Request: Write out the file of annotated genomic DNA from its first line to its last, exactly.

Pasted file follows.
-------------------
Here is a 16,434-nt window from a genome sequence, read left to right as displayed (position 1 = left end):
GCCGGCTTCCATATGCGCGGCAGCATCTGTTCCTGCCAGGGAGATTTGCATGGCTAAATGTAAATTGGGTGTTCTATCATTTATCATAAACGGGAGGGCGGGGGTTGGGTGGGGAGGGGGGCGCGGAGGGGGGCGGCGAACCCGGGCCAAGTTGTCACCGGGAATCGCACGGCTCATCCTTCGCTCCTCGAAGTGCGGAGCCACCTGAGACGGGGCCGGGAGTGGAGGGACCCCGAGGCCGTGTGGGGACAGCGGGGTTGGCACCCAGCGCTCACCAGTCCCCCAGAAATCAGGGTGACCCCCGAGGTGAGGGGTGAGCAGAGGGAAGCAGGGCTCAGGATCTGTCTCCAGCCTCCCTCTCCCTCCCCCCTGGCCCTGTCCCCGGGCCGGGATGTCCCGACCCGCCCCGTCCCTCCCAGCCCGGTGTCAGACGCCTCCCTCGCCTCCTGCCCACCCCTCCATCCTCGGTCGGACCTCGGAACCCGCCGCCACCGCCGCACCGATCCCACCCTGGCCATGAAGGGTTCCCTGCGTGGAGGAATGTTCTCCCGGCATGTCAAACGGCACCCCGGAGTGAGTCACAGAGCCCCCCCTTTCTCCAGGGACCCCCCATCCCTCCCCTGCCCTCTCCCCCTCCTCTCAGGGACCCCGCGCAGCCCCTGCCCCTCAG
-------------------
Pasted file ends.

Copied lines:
Here is a 16,434-nt window from a genome sequence, read left to right as displayed (position 1 = left end):
GCCGGCTTCCATATGCGCGGCAGCATCTGTTCCTGCCAGGGAGATTTGCATGGCTAAATGTAAATTGGGTGTTCTATCATTTATCATAAACGGGAGGGCGGGGGTTGGGTGGGGAGGGGGGCGCGGAGGGGGGCGGCGAACCCGGGCCAAGTTGTCACCGGGAATCGCACGGCTCATCCTTCGCTCCTCGAAGTGCGGAGCCACCTGAGACGGGGCCGGGAGTGGAGGGACCCCGAGGCCGTGTGGGGACAGCGGGGTTGGCACCCAGCGCTCACCAGTCCCCCAGAAATCAGGGTGACCCCCGAGGTGAGGGGTGAGCAGAGGGAAGCAGGGCTCAGGATCTGTCTCCAGCCTCCCTCTCCCTCCCCCCTGGCCCTGTCCCCGGGCCGGGATGTCCCGACCCGCCCCGTCCCTCCCAGCCCGGTGTCAGACGCCTCCCTCGCCTCCTGCCCACCCCTCCATCCTCGGTCGGACCTCGGAACCCGCCGCCACCGCCGCACCGATCCCACCCTGGCCATGAAGGGTTCCCTGCGTGGAGGAATGTTCTCCCGGCATGTCAAACGGCACCCCGGAGTGAGTCACAGAGCCCCCCCTTTCTCCAGGGACCCCCCATCCCTCCCCTGCCCTCTCCCCCTCCTCTCAGGGACCCCGCGCAGCCCCTGCCCCTCAG